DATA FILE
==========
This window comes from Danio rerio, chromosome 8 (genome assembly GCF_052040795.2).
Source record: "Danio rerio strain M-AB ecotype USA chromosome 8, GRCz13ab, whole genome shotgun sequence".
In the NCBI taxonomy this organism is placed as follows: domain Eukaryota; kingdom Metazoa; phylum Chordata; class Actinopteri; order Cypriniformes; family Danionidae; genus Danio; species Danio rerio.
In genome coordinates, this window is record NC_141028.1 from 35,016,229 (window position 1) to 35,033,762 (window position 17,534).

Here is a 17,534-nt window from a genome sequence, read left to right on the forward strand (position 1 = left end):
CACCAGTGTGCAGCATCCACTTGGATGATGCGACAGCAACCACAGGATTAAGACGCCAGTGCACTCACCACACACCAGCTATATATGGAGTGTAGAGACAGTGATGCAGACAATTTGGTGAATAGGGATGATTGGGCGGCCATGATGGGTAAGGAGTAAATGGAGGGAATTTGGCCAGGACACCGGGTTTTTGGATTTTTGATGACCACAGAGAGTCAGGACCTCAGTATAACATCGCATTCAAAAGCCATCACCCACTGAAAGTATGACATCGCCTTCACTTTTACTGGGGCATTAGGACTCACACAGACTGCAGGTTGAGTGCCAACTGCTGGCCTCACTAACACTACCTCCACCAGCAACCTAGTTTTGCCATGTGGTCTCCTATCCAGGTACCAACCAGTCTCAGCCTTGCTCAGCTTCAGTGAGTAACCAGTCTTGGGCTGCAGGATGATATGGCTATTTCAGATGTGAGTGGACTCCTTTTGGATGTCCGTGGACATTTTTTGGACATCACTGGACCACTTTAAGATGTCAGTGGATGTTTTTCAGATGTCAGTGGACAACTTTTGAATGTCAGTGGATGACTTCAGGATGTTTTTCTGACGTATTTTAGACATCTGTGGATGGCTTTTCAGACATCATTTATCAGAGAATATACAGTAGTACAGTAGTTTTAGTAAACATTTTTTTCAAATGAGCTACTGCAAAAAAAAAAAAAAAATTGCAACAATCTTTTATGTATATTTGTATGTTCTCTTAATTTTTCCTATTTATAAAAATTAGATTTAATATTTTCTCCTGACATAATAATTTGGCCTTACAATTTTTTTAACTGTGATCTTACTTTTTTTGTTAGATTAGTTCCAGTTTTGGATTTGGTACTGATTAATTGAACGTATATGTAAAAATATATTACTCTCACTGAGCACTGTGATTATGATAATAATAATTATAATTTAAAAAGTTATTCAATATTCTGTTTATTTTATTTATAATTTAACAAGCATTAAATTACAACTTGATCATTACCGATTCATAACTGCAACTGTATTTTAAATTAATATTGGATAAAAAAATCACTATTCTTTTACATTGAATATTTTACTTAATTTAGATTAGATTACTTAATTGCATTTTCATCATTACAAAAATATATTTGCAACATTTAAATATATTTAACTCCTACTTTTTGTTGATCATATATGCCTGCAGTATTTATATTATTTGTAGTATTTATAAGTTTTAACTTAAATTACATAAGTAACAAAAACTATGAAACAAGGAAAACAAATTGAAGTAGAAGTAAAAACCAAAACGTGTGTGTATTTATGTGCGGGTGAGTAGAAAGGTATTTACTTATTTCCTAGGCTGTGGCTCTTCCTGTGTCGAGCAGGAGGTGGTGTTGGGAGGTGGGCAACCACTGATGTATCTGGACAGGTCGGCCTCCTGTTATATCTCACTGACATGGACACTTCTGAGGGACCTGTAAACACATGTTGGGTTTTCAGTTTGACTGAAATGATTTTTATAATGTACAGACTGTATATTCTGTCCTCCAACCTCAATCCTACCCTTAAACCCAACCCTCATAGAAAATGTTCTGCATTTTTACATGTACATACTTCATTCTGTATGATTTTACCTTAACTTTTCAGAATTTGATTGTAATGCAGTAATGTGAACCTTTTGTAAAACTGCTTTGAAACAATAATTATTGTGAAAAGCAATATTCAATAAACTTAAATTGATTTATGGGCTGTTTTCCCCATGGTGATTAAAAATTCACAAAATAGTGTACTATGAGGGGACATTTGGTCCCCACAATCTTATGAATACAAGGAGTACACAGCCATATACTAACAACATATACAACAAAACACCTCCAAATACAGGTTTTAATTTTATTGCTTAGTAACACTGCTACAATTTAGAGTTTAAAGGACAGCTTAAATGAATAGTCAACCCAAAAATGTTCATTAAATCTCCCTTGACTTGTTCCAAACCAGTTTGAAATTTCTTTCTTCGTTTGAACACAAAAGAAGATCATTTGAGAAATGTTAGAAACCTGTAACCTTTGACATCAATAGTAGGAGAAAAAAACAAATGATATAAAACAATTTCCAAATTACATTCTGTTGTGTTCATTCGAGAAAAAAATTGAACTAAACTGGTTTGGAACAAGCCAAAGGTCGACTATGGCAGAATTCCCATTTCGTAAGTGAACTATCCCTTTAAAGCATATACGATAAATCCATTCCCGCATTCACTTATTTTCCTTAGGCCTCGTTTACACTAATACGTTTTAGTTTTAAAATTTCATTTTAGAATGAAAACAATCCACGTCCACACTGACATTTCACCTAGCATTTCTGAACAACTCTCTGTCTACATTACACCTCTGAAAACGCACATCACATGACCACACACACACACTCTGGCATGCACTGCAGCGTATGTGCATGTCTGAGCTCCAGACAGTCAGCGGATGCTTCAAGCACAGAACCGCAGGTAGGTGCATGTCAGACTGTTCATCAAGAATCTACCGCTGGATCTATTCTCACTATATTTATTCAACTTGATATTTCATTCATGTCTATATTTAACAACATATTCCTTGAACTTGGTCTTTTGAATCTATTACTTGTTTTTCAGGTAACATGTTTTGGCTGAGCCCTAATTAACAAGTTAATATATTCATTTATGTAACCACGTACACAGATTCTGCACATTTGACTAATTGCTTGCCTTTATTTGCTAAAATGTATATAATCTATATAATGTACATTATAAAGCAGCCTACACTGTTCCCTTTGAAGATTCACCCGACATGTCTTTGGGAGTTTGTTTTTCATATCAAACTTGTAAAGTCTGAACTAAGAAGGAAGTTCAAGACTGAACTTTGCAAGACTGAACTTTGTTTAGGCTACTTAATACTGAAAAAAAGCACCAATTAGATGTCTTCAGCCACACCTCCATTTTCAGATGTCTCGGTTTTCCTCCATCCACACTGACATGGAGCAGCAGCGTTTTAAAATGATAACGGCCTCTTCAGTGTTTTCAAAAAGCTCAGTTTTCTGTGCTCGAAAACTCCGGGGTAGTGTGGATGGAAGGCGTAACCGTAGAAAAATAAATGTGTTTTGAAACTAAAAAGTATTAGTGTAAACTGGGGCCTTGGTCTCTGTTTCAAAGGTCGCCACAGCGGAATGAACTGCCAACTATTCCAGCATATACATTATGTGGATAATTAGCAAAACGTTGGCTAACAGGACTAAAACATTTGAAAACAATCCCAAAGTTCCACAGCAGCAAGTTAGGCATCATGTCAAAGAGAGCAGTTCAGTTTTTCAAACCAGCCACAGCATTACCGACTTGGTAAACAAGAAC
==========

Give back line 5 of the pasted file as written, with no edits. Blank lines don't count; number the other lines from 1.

Here is a 17,534-nt window from a genome sequence, read left to right on the forward strand (position 1 = left end):